The nature of South Africa’s protected area estate

Protected areas are national assets that serve as nodes in South Africa’s ecological infrastructure network, protecting ecosystems that deliver important services to people, such as the production of clean water, flood moderation, prevention of erosion, and the aesthetic value of the landscape.

They provide a home for the country’s most iconic species as well as recreational spaces for South Africans and global visitors. Protected areas can also play an important role in the development of rural economies.

Combing through data from as far back as 1900, the recently released discussion document1 Accounts for Protected Areas, 1900 to 2020 presents an overview of protected land in South Africa, providing valuable insight into the nature of the protected area estate and its growth and development over the past century. The report dives into the South African Protected Area Database (SAPAD), breaking down the data by province, biome, and type of protected area. The analysis does not yet include marine protected areas, which are also an important part of the protected area estate.

Proclaimed by law and managed for biodiversity conservation, land-based protected areas include National Parks, Nature Reserves, Protected Environments, Forest Nature Reserves, Forest Wilderness Areas, Mountain Catchment Areas and World Heritage Sites.

In 2020, the area of protected land was bigger than Cuba

In 2020, protected land accounted for 11 280 684 ha (or 112 807 km2) of the South African mainland. To provide some perspective of scale, 112 807 km2 is about the same size as Cuba. It’s also larger than countries such as Portugal, Denmark and Lesotho. If protected land in South Africa were its own province, it would be larger than North West, KwaZulu-Natal, Mpumalanga or Gauteng.

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The protected area estate covers 9,2% of the size of mainland South Africa. In other words, for every 100 square metres of land across the country, just over 9 square metres are protected and managed for biodiversity conservation.

Nature Reserves and National Parks protect our national assets

At the end of 2020, Nature Reserves made up 44,5% of the total protected area estate in 2020, accounting for 4,1% of mainland South Africa. Nature Reserves made up the majority of protected areas in all provinces with the exception of Mpumalanga and Northern Cape. They also make the largest proportional contribution to protecting the Forest, Fynbos, Grassland and Indian Ocean Coastal Belt biomes.

National Parks made up 3,5% of the mainland area of South Africa and contributed 37,4% to the protected area estate at the end of 2020, making the most significant contribution to protected areas in Mpumalanga and Northern Cape. National Parks make the largest proportional contribution to protecting four biomes: Desert, Nama-Karoo, Savanna and Succulent Karoo.


The growing nature of protected areas

The protected area estate has expanded in all provinces and in all biomes across South Africa, but not evenly. The report breaks this down per province and biome over time, which tells all sorts of interesting stories. For instance, the Savanna biome is the largest in South Africa and has been well represented in the protected area estate for a long time, with well-known protected areas such as the Kruger National Park and Pilanesberg Game Reserve. The Desert biome is the second smallest biome in South Africa, and was not protected until the end of the 2000 accounting period. By the end of 2020, 22,4% of the Desert biome was protected.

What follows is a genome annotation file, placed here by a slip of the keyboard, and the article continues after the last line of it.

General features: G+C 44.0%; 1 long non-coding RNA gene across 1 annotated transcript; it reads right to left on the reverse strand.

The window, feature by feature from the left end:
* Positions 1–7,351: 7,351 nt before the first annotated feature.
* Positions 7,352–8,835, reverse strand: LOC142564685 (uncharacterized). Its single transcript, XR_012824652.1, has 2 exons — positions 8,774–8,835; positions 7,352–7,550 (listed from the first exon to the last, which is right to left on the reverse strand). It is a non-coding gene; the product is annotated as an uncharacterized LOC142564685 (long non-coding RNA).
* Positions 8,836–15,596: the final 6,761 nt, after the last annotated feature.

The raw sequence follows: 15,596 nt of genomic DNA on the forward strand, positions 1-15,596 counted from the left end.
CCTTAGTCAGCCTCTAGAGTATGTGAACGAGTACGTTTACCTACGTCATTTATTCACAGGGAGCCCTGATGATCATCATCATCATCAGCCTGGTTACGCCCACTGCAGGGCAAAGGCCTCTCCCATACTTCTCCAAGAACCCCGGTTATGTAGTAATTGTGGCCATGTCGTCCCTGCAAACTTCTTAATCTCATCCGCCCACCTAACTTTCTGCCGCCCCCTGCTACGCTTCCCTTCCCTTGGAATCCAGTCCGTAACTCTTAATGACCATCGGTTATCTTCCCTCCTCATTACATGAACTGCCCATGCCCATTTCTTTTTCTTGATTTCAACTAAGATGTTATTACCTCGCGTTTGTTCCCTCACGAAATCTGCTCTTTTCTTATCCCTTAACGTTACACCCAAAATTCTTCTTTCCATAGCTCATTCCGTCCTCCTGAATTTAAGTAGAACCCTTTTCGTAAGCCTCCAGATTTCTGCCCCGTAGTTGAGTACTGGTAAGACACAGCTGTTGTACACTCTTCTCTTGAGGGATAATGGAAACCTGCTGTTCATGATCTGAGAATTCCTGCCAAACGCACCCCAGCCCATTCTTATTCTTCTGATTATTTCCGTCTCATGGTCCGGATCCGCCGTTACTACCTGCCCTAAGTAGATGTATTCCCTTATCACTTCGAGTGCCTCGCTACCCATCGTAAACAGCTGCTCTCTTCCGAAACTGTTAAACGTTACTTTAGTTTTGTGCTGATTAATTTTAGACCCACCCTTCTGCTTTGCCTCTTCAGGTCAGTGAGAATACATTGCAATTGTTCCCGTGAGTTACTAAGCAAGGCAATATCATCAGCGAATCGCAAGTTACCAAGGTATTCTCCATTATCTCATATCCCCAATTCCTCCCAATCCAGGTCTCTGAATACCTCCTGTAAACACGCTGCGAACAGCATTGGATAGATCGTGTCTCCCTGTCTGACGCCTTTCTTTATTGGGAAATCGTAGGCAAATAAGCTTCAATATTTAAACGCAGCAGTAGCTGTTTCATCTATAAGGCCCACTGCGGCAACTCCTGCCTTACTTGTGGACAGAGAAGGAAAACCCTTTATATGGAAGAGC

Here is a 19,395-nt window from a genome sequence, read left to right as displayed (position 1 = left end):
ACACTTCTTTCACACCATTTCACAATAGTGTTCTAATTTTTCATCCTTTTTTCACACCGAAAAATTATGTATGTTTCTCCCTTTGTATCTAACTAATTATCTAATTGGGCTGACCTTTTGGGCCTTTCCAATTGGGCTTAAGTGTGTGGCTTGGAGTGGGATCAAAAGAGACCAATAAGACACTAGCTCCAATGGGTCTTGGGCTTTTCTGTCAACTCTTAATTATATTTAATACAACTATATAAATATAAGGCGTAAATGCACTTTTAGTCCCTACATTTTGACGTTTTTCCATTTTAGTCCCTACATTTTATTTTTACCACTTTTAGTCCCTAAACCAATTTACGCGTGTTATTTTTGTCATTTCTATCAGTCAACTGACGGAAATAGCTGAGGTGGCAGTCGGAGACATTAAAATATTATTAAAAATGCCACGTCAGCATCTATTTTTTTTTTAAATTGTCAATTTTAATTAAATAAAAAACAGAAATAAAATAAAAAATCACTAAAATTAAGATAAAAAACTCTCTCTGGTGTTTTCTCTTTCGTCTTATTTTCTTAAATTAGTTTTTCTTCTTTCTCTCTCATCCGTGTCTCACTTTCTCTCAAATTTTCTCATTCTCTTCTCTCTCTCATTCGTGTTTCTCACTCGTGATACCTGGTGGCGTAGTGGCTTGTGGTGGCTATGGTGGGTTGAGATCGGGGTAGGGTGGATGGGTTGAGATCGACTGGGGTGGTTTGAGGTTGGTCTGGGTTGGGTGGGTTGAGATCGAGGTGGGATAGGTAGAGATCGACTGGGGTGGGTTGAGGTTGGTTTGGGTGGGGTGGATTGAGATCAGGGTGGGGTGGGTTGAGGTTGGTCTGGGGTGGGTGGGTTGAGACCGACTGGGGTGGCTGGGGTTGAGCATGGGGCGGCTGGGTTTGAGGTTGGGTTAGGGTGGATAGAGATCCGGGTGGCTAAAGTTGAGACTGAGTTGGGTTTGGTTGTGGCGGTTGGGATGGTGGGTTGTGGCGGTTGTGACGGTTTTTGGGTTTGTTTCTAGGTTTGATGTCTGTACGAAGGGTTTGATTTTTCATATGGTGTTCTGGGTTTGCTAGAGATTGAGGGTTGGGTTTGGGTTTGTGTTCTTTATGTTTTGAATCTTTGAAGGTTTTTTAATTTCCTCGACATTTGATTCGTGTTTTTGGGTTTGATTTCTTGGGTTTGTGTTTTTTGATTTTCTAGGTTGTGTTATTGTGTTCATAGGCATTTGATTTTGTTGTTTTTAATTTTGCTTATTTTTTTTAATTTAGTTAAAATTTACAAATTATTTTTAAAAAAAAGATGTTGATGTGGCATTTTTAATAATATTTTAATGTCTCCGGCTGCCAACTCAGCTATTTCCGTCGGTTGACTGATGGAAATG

The growth of the protected area estate can also be expressed as a percentage change in the size of the area for a given period. What is notable about the expansion of protected land in the 2015–2020 period is the rapid increase of Protected Environments, the third biggest type of protected land after National Parks and Nature Reserves.

Many Protected Environments are examples of contract protected areas established through biodiversity stewardship programmes, in which private or communal landowners enter into formal partnerships with conservation authorities. From 2015 to 2020, the land area of Protected Environments increased by 171,4% (or by 5 071 km2). Large areas declared as Protected Environments during this period include Mountain-Zebra Camdeboo, Mphaphuli, Sneeuwberg, Indalo and De Hoop Dam. By the end of 2020, Protected Environments made up 38,0% of the protected area estate in Eastern Cape.

As the globe celebrates World Habitat Day on 4 October, under the theme “Accelerating urban action for a carbon-free world”2, we should pause to contemplate the important role that these protected areas play. With urban centres indirectly responsible for the bulk of greenhouse emissions, protected areas can act as a counterpoise by capturing and storing carbon from the atmosphere. These expanses of land, rich with biodiversity, may become one of our biggest tools against climate change.

For more information, download the Accounts for Protected Areas, 1900 to 2020 discussion document here.

1 This is the second discussion document published as part of the Natural Capital Accounting and Valuation of Ecosystem Services (NCAVES) project in South Africa. This project is jointly led by Stats SA and the South African National Biodiversity Institute (SANBI) in partnership with DFFE and with support globally from UNSD, UNEP and funding from the EU. More information on Natural Capital Accounting in South Africa is available here.

2 UN-Habitat, World Habitat Day, 2021 (read here).

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